The Kavli Foundation
NewsletterVol. 4, Issue 2 2011
Dedicated to the advancement of science for the benefit of humanity, The Kavli Foundation supports scientific research, honors scientific achievement, and promotes public understanding of scientists and their work. For more information, visit: www.kavlifoundation.org.
futuresSPECIAL FEATURE: COMMUNICATING SCIENCE


Three Winners of the AAAS Kavli Science Journalism Award Discuss the Craft  

of Science Communications
 
In February, recipients of this year's AAAS Kavli Science Journalism Award -- an internationally recognized measure of excellence in science communications -- were honored by their colleagues at a special ceremony in Washington D.C. 


Now, three of this year's award winners offer their insights into the craft of science writing and the state of science journalism. They also share their own perspectives about the roles scientists play for reporters and the similarities between journalism and science. Full story 

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Sarah Holt SARAH HOLT (NOVA) - Winner, Television, Spot Segment/Feature Reporting

 

Holt received her award for a NOVA scienceNow story on how researchers are uncovering the complex chemistry behind the way our brains store and retrieve memories. In a dialogue with The Kavli Foundation, Holt shares how the piece evolved, the way stories are developed for the PBS television series, and the challenge of bringing science to television.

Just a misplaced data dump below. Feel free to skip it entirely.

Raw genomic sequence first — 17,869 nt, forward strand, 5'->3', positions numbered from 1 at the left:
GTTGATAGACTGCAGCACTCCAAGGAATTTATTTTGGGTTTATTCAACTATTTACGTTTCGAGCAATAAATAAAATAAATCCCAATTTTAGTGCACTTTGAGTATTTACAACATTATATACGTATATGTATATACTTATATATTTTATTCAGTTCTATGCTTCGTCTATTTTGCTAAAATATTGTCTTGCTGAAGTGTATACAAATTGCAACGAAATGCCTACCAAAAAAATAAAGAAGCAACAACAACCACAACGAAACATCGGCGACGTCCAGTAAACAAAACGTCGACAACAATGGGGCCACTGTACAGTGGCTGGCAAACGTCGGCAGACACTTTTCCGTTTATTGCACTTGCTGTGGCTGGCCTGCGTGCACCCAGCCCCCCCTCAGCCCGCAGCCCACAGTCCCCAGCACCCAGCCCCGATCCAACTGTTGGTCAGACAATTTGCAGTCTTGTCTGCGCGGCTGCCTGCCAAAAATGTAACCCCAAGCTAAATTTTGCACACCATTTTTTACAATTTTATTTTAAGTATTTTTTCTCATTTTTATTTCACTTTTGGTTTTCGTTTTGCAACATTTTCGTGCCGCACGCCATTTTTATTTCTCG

Hillary RosnerHILLARY ROSNER (HIGH COUNTRY NEWS) - Winner, Small Newspaper

 

In a story called "One Tough Sucker," Rosner spotlights how the razorback sucker is at the heart of a turf war on the Colorado River between conservationists and sport-fishing advocates over management of fish species in the river -- and how without constant management, the razorback sucker is unlikely to survive. Rosner discusses the key role scientists played in bringing the story to her attention, as well as the difficulties in writing and publishing articles about the environment.  

 

Steve SilbermanSTEVE SILBERMAN (WIRED) - Winner, Magazine Writing

 

In his award-winning story, Silberman reveals the impact of placebos on the pharmaceutical business, and how researchers are trying to fully understand the power of these dummy pills and their real potential to affect human health. In a dialogue with the Foundation, Silberman discusses the genesis of the story, including the role scientists played to guide and define the piece. He also offers thoughts about the similarities between journalists and scientists.

 

Full story 

IN FOCUS